LatinaLista — Donald Trump must be confusing himself with Pope Francis when it comes to poll numbers. A new nationwide poll of religious or faith affiliated likely 2016 voters, released by a coalition of labor unions and faith organizations, finds that 51 percent of Latinos have “very favorable” views, while 71 percent have “overall favorable” views, of Pope Francis and his messages of togetherness, community, inclusion and equality.
Latinos polled give a “great deal of attention” to the Pope when he’s talking about children’s issues, poverty, racism and racial healing.
Worker’s rights and family-oriented economic issues and immigration reform are more significant for Latino voters, especially for Catholic Latino voters.
Religiously affiliated Latino voters take to heart six particular issues the Pope has highlighted, whereas non-Latinos polled only embraced four issues.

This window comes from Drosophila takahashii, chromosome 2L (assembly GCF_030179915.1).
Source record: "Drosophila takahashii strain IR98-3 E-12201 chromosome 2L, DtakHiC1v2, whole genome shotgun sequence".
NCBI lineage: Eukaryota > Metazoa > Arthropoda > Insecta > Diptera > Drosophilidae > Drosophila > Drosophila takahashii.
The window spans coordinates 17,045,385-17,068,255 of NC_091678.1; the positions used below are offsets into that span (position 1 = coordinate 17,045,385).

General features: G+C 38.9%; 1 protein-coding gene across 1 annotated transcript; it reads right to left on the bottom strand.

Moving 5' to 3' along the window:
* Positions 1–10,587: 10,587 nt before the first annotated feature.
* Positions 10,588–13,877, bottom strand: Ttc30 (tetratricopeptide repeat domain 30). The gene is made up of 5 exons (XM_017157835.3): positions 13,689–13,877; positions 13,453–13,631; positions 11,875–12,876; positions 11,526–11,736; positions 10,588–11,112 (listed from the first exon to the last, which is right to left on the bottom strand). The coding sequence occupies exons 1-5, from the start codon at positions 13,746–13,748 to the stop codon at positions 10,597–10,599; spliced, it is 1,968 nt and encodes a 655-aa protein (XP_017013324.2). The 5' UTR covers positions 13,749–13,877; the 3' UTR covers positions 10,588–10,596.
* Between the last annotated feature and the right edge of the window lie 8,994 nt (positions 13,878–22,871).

The six points that resonate with religiously affiliated Latinos are:
That we should apply the Golden Rule when we think about policies and laws – do unto others as we would have them do unto us.
That we need to rebalance our economy so that we put families first because today it is hard for people to provide and care for their loved ones no matter how hard they work.
That there is so much inequality and injustice that our economy is out of balance and needs to change so that fairness and dignity are promoted for everyone and that the value of money today trumps the value of people.
That we are all part of the same human family regardless of racial, political, cultural, and economic backgrounds, and that we need a bigger, more open definition of community because we need one another.
That we are all children of God, and we can do better than perpetuating an economy that is tough on families, from wages, to long hours, to discrimination.
In essence, the overlying messages that the Pope has repeated in various forms are that people should be their best in how they treat one another and to strive to adhere to a high set of values as they go about their daily lives. It’s a message, it seems, too hard for many, especially in public office, to comply with these days.